No more walled gardens, no more chains of complexity.

Today I declare what once was, is again. Never again will I run another
invocation of a static site generator or document renderer. 80 to 100 characters
per line is and will continue to be maximum width of English documents. No
longer do I pull from social networks, but they will pull from me.

This is MY writing platform. Mine. Me. There is no way to censor or revoke my
power. The Internet does not forget one byte, or one bit.

http://len.falken.ink is an RSS feed of my writing which never has to be visited
twice. With an RSS reader, readers only need my URL to begin receiving my posts,
and at any time, can revoke their subscription on their terms. Once a piece goes
out, it can never be retrieved back. It can be presented in any fashion.
Discussions can happen on any platform and be linked using the tag.

No one needs special software to establish a push-based publishing system as I
have here. RSS is well supported, and so is plain text. Using monospace fonts,
it is possible to create multi-column layouts and other typesetting features
without involving complex software stacks. Many papers in the 1900s were
typeset this way, and there's no reason why this is not good enough for most

For those who need the extra precision: use it. This is not an argument against
tools like Microsoft Word or LaTeX; this is a wake up call, that most of us don't
need them.

But then I hear: what about links? Images?

I respond: URLs.

Plain text supports URLs no problem.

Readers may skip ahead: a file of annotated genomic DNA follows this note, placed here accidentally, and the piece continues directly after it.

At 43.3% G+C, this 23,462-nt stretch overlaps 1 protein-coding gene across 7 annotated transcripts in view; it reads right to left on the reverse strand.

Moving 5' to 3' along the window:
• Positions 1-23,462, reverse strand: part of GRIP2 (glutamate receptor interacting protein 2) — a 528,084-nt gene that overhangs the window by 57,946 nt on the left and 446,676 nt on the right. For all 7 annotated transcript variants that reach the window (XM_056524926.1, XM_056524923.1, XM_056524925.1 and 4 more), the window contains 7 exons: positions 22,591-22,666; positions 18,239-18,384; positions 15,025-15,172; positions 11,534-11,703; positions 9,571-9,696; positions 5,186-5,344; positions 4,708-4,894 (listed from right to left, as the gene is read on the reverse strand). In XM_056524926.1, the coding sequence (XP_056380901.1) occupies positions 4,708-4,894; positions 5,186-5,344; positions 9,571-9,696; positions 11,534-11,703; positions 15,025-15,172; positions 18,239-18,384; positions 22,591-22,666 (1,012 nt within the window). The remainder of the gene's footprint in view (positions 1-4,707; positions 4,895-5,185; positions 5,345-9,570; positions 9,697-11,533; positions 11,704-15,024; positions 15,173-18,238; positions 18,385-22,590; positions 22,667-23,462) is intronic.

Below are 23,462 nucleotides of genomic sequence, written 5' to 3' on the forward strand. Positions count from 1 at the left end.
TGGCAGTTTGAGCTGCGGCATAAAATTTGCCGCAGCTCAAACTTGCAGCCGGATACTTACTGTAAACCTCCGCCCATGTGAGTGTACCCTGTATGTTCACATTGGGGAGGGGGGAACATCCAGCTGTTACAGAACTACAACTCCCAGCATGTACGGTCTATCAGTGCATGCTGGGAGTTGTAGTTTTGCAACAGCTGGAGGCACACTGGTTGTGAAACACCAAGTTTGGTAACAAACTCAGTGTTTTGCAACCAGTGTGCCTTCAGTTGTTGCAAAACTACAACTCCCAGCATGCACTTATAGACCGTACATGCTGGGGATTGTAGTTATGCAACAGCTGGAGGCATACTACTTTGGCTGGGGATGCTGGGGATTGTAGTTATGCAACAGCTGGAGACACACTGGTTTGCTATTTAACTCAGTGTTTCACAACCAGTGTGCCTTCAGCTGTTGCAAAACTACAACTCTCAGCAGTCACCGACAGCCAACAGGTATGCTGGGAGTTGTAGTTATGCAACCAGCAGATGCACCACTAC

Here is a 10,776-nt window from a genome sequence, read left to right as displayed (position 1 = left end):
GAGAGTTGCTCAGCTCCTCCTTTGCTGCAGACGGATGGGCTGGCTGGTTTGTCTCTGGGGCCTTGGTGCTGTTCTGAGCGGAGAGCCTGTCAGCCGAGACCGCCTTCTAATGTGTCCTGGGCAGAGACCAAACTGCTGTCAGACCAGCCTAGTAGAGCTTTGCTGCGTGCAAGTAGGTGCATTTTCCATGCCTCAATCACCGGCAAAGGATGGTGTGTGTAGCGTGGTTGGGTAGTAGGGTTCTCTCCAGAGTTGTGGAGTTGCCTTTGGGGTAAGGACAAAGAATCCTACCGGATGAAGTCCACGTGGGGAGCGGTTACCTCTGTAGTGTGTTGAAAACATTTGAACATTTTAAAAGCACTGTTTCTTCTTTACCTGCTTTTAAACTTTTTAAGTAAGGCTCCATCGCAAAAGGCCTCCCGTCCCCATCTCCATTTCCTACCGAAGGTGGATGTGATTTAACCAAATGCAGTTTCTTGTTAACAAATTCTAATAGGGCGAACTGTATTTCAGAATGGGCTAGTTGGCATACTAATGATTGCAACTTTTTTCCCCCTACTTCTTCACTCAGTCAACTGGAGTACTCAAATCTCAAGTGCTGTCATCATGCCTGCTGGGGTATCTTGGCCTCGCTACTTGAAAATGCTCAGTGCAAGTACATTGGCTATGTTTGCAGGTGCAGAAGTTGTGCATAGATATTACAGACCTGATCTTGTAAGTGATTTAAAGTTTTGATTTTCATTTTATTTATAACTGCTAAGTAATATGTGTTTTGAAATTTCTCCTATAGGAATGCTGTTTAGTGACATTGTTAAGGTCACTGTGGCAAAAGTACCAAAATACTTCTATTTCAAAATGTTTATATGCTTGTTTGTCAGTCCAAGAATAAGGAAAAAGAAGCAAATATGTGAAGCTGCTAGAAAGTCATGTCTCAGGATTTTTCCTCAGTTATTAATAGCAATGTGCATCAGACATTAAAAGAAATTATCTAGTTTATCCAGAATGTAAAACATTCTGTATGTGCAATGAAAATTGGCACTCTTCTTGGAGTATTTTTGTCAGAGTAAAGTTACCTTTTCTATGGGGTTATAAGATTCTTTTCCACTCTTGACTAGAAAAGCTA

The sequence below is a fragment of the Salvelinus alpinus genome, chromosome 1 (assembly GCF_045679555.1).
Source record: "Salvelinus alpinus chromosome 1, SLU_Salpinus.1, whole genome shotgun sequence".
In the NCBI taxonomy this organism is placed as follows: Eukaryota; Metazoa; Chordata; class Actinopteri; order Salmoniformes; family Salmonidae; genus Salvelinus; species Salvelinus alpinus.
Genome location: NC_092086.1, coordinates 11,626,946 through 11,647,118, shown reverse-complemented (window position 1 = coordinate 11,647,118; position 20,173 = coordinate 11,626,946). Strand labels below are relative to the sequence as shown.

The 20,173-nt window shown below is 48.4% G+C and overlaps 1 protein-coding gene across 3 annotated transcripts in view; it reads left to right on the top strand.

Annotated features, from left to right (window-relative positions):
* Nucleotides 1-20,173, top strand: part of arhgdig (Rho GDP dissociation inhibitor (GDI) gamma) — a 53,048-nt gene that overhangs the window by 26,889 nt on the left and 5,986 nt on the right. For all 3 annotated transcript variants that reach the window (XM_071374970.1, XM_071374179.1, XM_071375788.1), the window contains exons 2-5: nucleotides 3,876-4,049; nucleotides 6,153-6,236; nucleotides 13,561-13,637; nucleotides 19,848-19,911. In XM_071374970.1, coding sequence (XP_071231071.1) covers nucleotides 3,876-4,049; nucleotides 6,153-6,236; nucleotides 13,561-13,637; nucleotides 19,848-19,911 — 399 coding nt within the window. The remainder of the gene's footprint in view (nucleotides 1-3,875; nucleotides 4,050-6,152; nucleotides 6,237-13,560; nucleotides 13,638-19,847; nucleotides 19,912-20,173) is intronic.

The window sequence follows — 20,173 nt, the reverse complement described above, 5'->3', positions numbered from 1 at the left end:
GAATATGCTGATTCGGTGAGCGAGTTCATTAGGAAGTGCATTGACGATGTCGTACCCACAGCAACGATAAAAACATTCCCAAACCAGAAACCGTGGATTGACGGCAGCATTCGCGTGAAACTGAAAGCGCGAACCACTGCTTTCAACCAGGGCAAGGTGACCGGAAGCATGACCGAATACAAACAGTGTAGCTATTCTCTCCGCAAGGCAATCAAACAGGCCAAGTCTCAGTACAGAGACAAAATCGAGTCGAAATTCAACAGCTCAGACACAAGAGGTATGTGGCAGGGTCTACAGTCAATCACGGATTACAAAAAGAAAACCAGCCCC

Look at that, you can see that image if you want by clicking. (Hi Google)

Does your platform support uploading SVGs, 3D print files, and programs?

This one does: you just link to it in your feed.

Now maybe you wonder what this system is composed of. No problem I say, check
this list: ASCII, sh, awk, grep, find, cd, mkdir, head, tail and editor.

Here's the RSS generator (35 lines of sh):


  find public -type f                 | \
  grep -v .git                        | \
  xargs ls -Stl --time-style=long-iso | \
  awk '{ print $6 "T" $7 ":00 " $8 }' | \
  sed 's/public\///'                    \

echo "<?xml-stylesheet href=\"index.css\"?>
<rss version=\"2.0\">
    <title>Len Falken's Writing</title>
    <description>Len's collection of writing on all topics of
    <copyright>Copyright 2020, Len Falken</copyright>

echo "$posts" | while read -r time file; do
    echo "    <item>
        <title>$(head -n 1 $PUBLIC_DIR$file)</title>
        <description>$(head -n 2 $PUBLIC_DIR$file | tail -n 1)</description>

echo "  </channel>

Run rss.sh > index.xml, and upload your writing directory (folder), index.xml
and index.css to your web server. It's up to the reader what text editor, file
transfer tool and web hosting solution they use.

They can even decide on not using HTTP.

All documents are already rendered, there is no software required to read these
in 100, 200, 300 years. It is warming to know what I write will be accessible
to the next generations of the Internet , not just 2 years from now. I hope
this inspires others to adopt similar methods, in order to invoke interesting
conversation and end running in circles, and to be remembered for their

Enjoy and read you later,
-- Len


saved that .txt file to my hard drive. then i edited it lightly. i added a blank line between the first two lines, and i added the three backtick block code commands around the code block.

then i executed the following:

pandoc len.txt -f markdown+autolink_bare_uris+hard_line_breaks -t markdown -s -o len.md

i copied the contents of len.md and pasted the info here.


Published by Sora on .